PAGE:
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# Applying Newton's Second Law in Translational and Rotational Form - I

Investigate the scenario described below.

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The robotic arm at right consists of a pair of hydraulic jacks, each attached 10 cm from the pin “elbow". The elbow is 15 cm from the extreme edge of the 40 kg, 0.90 m long “forearm”. The forearm and attached 90 kg load are held stationary at an angle of 20°below horizontal. Since the jacks primarily exert forces through extension, the front, or "biceps", jack is exerting negligible force.

To study the dynamics of this situation, we will first need a free-body diagram of the forearm (and the attached load).

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The forces due to the jack, the rope, and gravity should not need much explanation. However, the forces due to the pin elbow may need some explanation.

First, the free-body diagram drawn at left is of the forearm, not including the pin that serves as the elbow. Thus, the pin is external to the object of interest, and thus its interactions with the object are forces that must be indicated on the diagram. If you were to include the pin as part of the forearm, then the upper part of the arm would be external to the object of interest (pin plus forearm) and its interactions with the "pin plus forearm" would have to be indicated as forces on the diagram. Both of these approaches are completely valid.

Second, the direction of the force of the pin on the forearm may not be obvious. Does the pin push straight down on the forearm, pull up on the elbow, or push at some unspecified angle? The only thing that's clear is that this force is directed somewhere in the xy-plane. If the force is in the xy-plane, then it must have components along both the x- and y-axis (although one of these components may turn out to have a magnitude of zero). Thus, to handle the generality of the situation you should include both an x- and y-component for the force of the pin on the forearm. For convenience, I'll draw these forces as pointing in the positive x and y directions. (If my guess is wrong, the mathematics will tell me.)

Now that we have a free-body diagram, we can apply Newton's second law, both the linear form (in the x- and y-directions) and the rotational form (in the q-direction).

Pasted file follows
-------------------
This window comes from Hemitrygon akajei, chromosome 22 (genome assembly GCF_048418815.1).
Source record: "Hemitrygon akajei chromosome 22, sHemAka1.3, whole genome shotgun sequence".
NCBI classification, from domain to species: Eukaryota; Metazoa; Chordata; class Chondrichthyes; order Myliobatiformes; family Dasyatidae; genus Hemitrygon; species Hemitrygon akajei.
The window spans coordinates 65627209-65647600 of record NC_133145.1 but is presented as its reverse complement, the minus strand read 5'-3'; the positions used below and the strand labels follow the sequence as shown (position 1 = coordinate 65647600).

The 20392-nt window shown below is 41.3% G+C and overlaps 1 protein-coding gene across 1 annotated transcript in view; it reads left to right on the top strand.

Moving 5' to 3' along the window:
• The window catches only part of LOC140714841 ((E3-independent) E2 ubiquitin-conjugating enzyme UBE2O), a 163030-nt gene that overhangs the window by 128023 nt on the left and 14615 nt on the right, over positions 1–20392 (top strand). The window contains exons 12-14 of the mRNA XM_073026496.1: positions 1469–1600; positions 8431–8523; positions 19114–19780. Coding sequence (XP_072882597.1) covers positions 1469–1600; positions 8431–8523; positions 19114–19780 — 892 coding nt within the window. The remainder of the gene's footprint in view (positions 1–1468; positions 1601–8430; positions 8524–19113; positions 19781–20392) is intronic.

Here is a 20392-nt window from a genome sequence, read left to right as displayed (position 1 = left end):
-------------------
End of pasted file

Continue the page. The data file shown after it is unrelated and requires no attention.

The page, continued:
x-direction y-direction

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Since the forearm is held stationary, both ax and ay are equal to zero. Also, Frope is equal to the force of gravity on the load, 882 N.

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Obviously, we need another equation in order to determine the two unknown forces. The obvious choice is Newton's second law in rotational form.

Before we begin, we should determine the rotational inertia for a thin rod (the closest thing to a forearm in our table) rotated about an axis not at its CM. A thin rod rotated about its CM has rotational inertia 1/12 ML2. We are interested in its rotational inertia about an axis not at its CM, so we must use the parallel-axis theorem with rCM = 0.30 m. (The CM is at the center of the forearm, 0.45 m from either end. Since the elbow is 0.15 m from one end, the distance between the elbow and the CM is 0.30 m.) Thus,

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We must also determine the torque due to each force. (Remember, the angle, f, in the relation for torque is the angle between r (oriented along the forearm) and F.)

Pin, Y Jack Gravity Rope

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Finally, let's apply Newton's second law in rotational form, paying careful attention to the algebraic sign of each torque. Note that our coordinate system indicates that all torques acting counterclockwise are positive. Therefore, all torques acting clockwise are negative.

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Since the forearm is held stationary, a is equal to zero.

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The jack must exert a force of 7796 N to hold the forearm stationary.

Plugging this value into our y-equation yields:

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The pin must exert a force of 9070 N upwards, since the mathematics determined that the algebraic sign of FPin y was positive.